If this model is correct, we expect addition of polymerized fibronectin, but not monomeric fibronectin, to recapitulate the P4G11 phenotype in the absence of antibody. We treated SW480 cells with monomeric fibronectin or polymerized superfibronectin on MMC-coated coverglass in the absence of P4G11. Treatment with polymerized superfibronectin but not monomeric fibronectin was sufficient to trigger integrin α5 clustering, appearance of lateral fibronectin, and ZO-1 recruitment to tight junctions (Figure 8C). Overall these data show that polymerization of fibronectin not only is necessary but is also sufficient to drive the integrin α5–induced process leading to epithelial polarity. To assess a possible physiological role for these findings, we examined the distribution of integrin subunits and fibronectin in human colon. We noted that integrin α5 levels are highest at the lateral surface of terminally differentiated colonocytes, where it colocalizes with fibronectin (Figure 10). Further, we examined integrin α5 localization in a small number of CRCs (n = 3). We noted a lack of membrane integrin α5 in the tumor compared with adjacent normal mucosa (Supplemental Figure S6). These findings suggest an in vivo role for lateral integrin α5 in human colonic epithelial homeostasis.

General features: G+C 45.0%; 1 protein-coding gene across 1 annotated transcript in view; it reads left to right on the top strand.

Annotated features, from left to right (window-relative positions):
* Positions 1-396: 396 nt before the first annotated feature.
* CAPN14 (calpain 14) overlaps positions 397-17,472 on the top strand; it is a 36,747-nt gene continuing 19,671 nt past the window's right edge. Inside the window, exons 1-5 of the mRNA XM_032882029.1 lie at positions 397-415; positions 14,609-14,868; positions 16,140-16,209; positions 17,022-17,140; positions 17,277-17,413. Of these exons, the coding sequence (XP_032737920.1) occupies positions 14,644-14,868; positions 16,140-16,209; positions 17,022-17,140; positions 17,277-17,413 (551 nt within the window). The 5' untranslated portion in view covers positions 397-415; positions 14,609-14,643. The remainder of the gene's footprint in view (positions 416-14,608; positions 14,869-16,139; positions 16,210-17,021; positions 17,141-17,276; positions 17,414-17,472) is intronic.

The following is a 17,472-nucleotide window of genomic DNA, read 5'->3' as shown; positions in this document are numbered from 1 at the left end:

It has been appreciated that integrin signaling is required for the formation of a polarized epithelial monolayer (O’Brien et al., 2001 ; Yu et al., 2005 ; Chen and Krasnow, 2012 ). By binding to the basal ECM, integrin β1 is activated. This provides a cue for cell–cell junctions to be established, resulting in the development and maturation of adherens junctions and tight junctions. Recent work showed that the contribution of integrin β1 to apicobasolateral polarity is more complex than this simplified view (Akhtar and Streuli, 2013 ; Elias et al., 2014 ). Here we discovered that integrin β1–activating mAb P4G11 is able to restore apicobasolateral polarity to disorganized and invasive CRC cells. Using P4G11 as a tool, we showed that activation of integrin β1 at the lateral membrane leads to clustering of integrin α5/β1. Lateral integrin α5, in turn, results in local polymerization of fibronectin. We demonstrated that inducible knockdown of integrin α5 blocks the epithelial-reorganizing effect of P4G11, and addition of polymerized fibronectin is sufficient to confer this effect.